Ray Comfort suggests that this note is actually a “light hearted way to get the message across” – which it could potentially be, if the message on the back was an invitation to start building a relationship with a church that teaches about Jesus. Instead the blurb on the back reads:

“The trillion-dollar question: Will you go to Heaven when you die? Here’s a quick test. Have you ever told a lie, stolen anything, or used God’s name in vain? Jesus said, “Whoever looks at a woman to lust for her has already committed adultery with her in his heart.” Have you looked with lust? Will you be guilty on Judgment Day? If you have done those things, God sees you as a lying, thieving, blasphemous adulterer at heart. The Bible warns that if you are guilty you will end up in Hell.”

That’s the opening. Now. It’s all true. And they do get to Jesus. Eventually – but who is going to keep reading? I know one guy who was converted reading some tracts, but only after he’d spent so much time with the lady who gave them to him that he thought “maybe I should read that stuff she gave me”…

Here’s where the blurb goes next.

“God, who the Bible says is “rich in mercy” sent His Son to suffer and die on the cross for guilty sinners. We broke God’s Law, but Jesus paid our fine. That means He can legally dismiss our case. He can commute our death sentence: “For God so loved the world that He gave His only begotten Son, that whoever believes in Him should not perish but have everlasting life.” Then He rose from the dead and defeated death. Please, repent (turn from sin) today and God will grant everlasting life to all who trust in Jesus. Then read your Bible daily and obey it.”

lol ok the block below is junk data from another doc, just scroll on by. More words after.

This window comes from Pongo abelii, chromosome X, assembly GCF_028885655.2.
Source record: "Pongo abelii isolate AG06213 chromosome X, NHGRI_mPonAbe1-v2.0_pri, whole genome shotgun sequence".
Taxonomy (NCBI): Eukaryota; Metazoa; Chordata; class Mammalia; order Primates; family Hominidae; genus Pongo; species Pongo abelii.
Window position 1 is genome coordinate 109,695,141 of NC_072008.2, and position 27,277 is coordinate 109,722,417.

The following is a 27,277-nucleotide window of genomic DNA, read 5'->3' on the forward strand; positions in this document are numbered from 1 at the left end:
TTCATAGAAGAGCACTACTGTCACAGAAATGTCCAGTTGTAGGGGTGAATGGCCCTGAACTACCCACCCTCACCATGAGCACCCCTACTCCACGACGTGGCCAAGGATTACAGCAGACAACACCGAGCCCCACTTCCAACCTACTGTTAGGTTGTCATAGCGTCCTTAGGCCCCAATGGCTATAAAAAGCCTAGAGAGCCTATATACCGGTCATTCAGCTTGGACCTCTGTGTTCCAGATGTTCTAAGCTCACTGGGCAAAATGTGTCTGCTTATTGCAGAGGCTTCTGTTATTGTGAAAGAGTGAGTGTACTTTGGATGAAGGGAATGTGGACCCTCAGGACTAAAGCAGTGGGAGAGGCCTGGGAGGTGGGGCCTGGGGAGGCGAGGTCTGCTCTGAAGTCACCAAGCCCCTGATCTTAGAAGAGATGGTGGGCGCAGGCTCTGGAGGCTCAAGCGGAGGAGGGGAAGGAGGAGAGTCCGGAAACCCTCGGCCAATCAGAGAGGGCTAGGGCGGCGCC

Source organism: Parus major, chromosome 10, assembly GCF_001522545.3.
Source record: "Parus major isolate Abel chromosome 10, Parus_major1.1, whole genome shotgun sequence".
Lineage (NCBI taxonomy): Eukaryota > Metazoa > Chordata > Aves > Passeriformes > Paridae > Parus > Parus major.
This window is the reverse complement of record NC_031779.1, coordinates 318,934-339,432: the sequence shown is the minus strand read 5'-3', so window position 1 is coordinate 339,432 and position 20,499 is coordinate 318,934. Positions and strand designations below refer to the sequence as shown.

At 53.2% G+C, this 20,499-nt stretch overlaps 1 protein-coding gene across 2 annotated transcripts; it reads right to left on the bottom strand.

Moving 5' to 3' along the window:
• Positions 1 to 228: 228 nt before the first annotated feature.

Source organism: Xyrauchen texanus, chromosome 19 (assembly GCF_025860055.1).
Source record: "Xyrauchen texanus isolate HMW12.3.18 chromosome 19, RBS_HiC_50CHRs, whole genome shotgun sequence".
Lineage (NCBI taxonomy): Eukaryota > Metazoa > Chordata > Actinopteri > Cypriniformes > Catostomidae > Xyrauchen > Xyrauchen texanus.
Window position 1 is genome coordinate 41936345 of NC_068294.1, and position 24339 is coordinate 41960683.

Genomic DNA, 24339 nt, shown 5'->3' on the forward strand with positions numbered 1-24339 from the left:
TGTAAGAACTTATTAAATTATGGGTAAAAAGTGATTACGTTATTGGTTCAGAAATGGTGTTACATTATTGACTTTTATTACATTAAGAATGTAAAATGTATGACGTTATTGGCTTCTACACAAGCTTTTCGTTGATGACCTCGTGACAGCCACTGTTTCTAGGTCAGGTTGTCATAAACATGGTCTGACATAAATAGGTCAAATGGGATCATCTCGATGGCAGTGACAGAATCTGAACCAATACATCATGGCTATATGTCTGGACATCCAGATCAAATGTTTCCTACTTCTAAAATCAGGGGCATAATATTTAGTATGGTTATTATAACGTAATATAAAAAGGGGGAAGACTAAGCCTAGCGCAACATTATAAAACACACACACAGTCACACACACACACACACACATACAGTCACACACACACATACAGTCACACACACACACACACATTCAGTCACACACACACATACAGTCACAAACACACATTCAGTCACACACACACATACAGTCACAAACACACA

God loves you. He paid the price. Turn to Jesus. Trust and obey. Great. That’s the gospel. (though it does have huge potential to become pretty legalistic, doesn’t it? Is daily Bible reading really required for those who trust in Jesus?).

There is just so much wrong with the strategy behind this. It completely fails to understand the importance of medium in presenting a message. It’s just awful. How any Christian can not see how important and related medium and message are when we worship the Lord Jesus, God’s word become flesh, is beyond me. If that’s not a case of medium and message being all wrapped up together I don’t know what is.

The problem isn’t just “strategic” – in reacting against something bad (sloppy presentations of an “all loving God”) these guys have gone to the other extreme. And I’d like to see a passage in the Bible where Jesus deals with an outsider by treating them as an outsider. I’m writing an exegesis paper on the story of Zacchaeus today, where a corrupt outcast meets Jesus, who doesn’t turn to him and say “Zacc, you’re a horrible sinner and you must repent before I’ll have anything to do with you.” No. He says: “Zacchaeus, come down immediately. I must stay at your house today.” And then Zacchaeus responds by repenting. I just don’t get the “way of the master” part of the act of handing out fake money that tells people they’re going to Hell.